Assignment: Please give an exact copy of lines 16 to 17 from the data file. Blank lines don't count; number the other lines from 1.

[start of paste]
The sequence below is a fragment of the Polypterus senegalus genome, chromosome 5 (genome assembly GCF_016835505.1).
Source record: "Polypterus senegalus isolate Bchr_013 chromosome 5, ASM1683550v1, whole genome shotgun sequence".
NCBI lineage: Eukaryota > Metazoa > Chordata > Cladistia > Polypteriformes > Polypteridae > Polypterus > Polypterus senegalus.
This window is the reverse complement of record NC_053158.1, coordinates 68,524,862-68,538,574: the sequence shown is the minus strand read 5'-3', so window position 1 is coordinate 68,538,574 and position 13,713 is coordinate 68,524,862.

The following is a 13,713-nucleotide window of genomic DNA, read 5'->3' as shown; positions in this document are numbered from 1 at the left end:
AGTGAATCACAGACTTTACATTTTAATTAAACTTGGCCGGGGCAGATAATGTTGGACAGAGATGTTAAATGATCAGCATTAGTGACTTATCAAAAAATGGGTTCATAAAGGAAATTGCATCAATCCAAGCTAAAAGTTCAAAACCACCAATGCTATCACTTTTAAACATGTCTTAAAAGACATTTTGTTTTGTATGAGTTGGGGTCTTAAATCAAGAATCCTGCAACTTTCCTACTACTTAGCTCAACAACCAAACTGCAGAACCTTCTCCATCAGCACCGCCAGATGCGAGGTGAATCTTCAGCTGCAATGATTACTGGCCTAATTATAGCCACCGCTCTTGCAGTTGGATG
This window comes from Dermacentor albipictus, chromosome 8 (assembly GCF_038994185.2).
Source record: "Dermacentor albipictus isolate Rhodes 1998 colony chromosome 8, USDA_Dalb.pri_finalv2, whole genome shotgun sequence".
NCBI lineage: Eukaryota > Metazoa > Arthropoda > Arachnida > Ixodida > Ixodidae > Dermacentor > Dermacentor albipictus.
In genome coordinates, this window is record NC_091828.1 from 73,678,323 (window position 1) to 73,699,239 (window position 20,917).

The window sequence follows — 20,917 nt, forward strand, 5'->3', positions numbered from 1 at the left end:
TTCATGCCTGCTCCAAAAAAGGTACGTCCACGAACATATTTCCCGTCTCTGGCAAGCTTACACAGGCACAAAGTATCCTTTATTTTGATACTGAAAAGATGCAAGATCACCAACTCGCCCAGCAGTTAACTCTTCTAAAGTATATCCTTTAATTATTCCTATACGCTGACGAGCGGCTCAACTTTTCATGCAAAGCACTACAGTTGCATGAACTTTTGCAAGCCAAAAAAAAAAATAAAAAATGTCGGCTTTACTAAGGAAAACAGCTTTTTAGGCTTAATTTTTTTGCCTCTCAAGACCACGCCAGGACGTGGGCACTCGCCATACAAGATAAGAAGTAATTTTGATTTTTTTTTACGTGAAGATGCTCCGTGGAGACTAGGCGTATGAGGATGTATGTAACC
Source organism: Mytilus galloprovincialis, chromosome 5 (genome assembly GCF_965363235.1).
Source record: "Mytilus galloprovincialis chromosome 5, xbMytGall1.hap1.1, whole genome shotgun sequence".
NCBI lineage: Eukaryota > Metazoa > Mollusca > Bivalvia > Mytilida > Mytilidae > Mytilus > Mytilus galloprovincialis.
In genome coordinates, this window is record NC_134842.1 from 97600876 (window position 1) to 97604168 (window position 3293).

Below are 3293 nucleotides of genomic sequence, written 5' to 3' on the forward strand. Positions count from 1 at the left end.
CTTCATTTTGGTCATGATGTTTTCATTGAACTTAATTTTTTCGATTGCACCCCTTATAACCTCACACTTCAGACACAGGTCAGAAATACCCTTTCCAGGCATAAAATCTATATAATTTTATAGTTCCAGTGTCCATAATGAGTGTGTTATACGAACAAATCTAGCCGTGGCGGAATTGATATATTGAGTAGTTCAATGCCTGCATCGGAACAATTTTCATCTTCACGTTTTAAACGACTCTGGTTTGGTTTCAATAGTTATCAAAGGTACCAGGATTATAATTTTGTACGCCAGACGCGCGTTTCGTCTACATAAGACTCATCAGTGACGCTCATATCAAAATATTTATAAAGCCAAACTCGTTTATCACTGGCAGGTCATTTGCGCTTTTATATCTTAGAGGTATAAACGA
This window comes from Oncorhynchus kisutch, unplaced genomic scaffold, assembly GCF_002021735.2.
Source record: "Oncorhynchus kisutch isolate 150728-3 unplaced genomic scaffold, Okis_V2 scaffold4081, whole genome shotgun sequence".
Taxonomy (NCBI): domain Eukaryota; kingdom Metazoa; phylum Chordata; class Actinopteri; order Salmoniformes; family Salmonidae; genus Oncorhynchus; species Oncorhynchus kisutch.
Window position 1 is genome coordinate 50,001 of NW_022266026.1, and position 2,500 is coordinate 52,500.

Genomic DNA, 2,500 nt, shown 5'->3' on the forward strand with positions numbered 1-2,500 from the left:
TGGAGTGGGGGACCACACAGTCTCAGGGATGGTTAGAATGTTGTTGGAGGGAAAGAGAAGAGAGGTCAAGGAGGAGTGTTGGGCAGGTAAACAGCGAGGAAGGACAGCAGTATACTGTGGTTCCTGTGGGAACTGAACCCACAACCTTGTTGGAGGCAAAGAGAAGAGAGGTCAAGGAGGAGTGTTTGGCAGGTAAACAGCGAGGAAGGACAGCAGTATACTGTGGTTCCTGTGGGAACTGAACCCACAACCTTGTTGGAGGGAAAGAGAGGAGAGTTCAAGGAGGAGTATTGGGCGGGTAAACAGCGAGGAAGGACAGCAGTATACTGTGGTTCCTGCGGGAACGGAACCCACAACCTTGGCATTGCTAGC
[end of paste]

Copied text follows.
In genome coordinates, this window is record NC_134842.1 from 97600876 (window position 1) to 97604168 (window position 3293).

Below are 3293 nucleotides of genomic sequence, written 5' to 3' on the forward strand. Positions count from 1 at the left end.